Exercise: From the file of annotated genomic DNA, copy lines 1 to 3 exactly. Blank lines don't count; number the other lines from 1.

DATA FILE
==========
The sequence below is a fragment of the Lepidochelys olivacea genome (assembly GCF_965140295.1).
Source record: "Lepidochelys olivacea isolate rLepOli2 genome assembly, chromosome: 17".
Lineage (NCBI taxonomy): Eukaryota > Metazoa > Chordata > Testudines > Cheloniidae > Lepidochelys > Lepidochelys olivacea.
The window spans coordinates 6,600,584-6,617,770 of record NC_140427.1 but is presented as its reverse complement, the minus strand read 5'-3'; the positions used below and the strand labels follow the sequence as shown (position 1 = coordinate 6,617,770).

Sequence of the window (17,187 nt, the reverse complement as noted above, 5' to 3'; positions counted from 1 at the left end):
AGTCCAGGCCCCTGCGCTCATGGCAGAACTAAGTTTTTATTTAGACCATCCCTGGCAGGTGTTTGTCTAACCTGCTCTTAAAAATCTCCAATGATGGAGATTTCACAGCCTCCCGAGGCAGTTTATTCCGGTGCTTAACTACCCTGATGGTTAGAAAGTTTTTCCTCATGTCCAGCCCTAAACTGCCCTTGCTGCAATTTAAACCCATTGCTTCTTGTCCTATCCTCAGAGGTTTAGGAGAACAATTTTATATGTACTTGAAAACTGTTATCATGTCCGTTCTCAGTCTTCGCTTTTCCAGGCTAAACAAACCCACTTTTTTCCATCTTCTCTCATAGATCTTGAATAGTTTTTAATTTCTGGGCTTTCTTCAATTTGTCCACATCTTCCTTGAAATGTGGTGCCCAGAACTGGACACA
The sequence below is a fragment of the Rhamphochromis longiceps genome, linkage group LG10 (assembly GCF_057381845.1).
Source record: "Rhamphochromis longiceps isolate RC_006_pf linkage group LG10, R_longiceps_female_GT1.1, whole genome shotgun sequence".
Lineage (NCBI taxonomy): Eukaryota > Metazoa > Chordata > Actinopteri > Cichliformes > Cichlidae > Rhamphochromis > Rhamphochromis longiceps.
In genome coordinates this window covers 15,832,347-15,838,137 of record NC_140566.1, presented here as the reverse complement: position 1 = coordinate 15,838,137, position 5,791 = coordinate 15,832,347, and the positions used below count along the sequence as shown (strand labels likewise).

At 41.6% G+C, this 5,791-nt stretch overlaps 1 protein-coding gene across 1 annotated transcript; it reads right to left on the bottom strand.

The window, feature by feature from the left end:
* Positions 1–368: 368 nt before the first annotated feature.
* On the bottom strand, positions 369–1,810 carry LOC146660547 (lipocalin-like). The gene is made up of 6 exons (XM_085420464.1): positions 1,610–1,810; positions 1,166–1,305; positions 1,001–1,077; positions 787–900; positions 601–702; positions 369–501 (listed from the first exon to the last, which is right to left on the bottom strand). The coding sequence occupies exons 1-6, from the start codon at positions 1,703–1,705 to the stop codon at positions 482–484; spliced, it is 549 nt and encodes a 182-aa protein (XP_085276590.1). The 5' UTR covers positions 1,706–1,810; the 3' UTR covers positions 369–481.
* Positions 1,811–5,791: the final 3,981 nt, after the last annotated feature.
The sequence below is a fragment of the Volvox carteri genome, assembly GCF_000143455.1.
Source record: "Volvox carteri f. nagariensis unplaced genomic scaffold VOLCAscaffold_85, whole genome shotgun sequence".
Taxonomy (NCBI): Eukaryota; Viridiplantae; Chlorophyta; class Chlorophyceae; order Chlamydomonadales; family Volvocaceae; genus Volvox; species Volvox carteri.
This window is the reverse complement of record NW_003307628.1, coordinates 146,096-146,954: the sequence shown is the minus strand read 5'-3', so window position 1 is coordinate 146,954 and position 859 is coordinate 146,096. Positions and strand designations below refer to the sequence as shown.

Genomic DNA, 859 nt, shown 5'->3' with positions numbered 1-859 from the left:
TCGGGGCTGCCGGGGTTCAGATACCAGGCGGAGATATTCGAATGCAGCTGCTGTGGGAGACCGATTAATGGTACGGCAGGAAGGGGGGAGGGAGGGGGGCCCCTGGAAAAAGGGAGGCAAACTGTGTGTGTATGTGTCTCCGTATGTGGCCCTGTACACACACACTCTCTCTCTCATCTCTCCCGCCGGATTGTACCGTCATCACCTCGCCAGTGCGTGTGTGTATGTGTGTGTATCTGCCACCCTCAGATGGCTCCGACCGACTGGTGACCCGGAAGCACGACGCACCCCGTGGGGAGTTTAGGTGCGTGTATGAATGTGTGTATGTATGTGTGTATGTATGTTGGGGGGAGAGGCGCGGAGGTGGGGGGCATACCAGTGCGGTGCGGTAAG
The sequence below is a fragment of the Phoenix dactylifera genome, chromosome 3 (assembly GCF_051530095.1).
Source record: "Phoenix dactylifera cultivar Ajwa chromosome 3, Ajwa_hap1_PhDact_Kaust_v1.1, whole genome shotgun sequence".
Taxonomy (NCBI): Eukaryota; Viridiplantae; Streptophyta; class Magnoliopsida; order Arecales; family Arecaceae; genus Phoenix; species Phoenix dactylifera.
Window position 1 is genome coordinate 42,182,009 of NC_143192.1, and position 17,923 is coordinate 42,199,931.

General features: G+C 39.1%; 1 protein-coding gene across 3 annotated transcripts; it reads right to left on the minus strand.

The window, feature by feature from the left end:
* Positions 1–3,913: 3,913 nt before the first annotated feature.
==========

The sequence below is a fragment of the Lepidochelys olivacea genome (assembly GCF_965140295.1).
Source record: "Lepidochelys olivacea isolate rLepOli2 genome assembly, chromosome: 17".
Lineage (NCBI taxonomy): Eukaryota > Metazoa > Chordata > Testudines > Cheloniidae > Lepidochelys > Lepidochelys olivacea.